Bryan Norton

2013-02-01 12:00


Bryan Norton


2006's Best Short Film "Penny Dreadful" and 2013's Best Super Short Film "Jack Attack"

Bryan Norton

What is your name, company name, and URL?

I don't have my own company, but currently I serve as the Chairperson of the New York Film Academy.

What is your specialty: filmmaking or screenwriting? If filmmaking, which aspects?

Filmmaking is what I've studied and what my goal has always been. I've done a few films and won some awards and praise, but ironically it's screenwriting for others that, technically, I would say that I am more of a "success." Writer for hire basically.

What are you currently working on?

Currently, my little movie JACK ATTACK is doing much better than expected in film festivals around the world. As always, that leads to emails and calls from agents and/or distributors with the hopes of collaborating on something bigger. Most of the time, this is a dead end, but who knows this time. I am writing a feature-length film that includes JACK ATTACK as a subplot, but basically will be Greenwich Village in New York City on one crazy Halloween night.

Who do you consider your mentor and why?

I am a movie nerd and I always have been and my mentor was Julie Corman whose name I had always noticed on some of my favorite movies as a kid, and she came to be the chairperson of NYU Graduate Film for one year and we clicked. Since then, she has been a mentor to me.

Why do you think the horror/sci-fi genres have such a large following?

Well, there will always be a place for scary movies. People like to be scared. Sometime we like to be grossed out too. Today it seems that dramas, comedies and sci-fi are all star-driven. Most of the posters of these types of movies are just the close-up of a famous person's face. But for a horror movie, the genre itself is the star. You can go see the new Meryl Streep or the new horror movie.

What do you love most about this business?

I love geeking out with actors and directors who have the same love and appreciation of the stuff that I like. For many years, I was just that fan, but now a lot of them look at me like a colleague, which is wonderful.

What do you dislike most about this business?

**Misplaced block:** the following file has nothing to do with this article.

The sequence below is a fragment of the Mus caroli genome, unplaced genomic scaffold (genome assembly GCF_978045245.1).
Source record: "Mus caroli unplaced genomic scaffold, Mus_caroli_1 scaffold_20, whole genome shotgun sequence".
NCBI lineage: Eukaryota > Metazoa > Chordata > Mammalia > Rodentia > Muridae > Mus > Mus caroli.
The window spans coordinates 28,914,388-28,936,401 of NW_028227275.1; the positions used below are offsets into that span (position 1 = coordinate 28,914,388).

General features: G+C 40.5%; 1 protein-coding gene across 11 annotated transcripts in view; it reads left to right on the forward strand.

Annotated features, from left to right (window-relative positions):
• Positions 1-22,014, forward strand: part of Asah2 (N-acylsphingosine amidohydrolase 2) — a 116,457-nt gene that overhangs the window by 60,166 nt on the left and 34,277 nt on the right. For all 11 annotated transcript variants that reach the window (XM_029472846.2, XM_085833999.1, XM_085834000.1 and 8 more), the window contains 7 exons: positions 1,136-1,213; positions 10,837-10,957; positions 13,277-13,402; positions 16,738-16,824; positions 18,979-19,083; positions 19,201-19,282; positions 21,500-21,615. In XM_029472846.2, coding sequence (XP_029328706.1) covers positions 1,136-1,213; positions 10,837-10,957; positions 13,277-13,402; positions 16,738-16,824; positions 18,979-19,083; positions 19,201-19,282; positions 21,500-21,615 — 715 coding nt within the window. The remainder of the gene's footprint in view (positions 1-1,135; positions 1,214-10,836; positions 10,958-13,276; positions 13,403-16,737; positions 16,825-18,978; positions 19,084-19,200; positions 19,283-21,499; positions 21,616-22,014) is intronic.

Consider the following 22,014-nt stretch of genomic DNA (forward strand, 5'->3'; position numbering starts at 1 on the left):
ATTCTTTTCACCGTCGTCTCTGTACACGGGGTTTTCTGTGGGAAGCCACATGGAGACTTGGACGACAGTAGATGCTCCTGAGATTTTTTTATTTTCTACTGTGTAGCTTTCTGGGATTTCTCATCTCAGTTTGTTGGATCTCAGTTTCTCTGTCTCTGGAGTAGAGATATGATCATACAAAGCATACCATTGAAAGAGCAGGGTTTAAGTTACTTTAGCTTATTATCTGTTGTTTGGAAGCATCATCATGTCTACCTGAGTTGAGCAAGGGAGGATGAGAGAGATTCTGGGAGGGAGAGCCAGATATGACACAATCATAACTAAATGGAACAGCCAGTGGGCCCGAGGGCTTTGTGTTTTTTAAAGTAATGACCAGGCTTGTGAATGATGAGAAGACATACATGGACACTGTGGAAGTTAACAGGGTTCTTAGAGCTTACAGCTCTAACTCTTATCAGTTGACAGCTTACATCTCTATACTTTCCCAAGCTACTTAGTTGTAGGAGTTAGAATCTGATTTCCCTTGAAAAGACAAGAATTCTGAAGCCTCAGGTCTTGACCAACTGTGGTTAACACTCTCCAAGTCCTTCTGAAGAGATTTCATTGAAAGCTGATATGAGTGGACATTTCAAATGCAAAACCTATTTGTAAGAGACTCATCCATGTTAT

What I dislike about this business is what I disliked about NYU Film School There are too many people who end up working in the horror genre, but have complete and utter contempt for it. Someone I went to film school with, who shall remain nameless, would scoff when horror movies were mentioned. Even criticizing why an audience would pay to see them. Now, of course, this person has directed four relatively big budget major studio horror releases including a sequel to an all-time classic which he probably hated anyway.

What career accomplishment are you most proud of?

When I was a little kid (remember I was a nerd), my dream was to someday work for Roger Corman which leads me to say - be careful what you wish for šŸ™‚ But, I ended up doing it which is wonderful to me.

Any advice you'd like to give to newbies?

I'm seeing an awful lot of very undisciplined, cheap-looking stuff now because of video. Production values and good sound are important. Having just played Shriekfest, I was reminded of this. The short movies looked and sounded professional. And my other piece of advice is - you have to be the smartest person in the room. Film is a medium that is only a little more than 100 years old. Know the names of directors and actors (not just the famous ones).

Anything else you'd like to say?

Today there are no excuses. Keep making shorts. Send them out. Play at festivals. Enter screenwriting competitions. Don't be a victim. I'm learning that a strong work ethic and drive is actually more important than talent to get you in the door.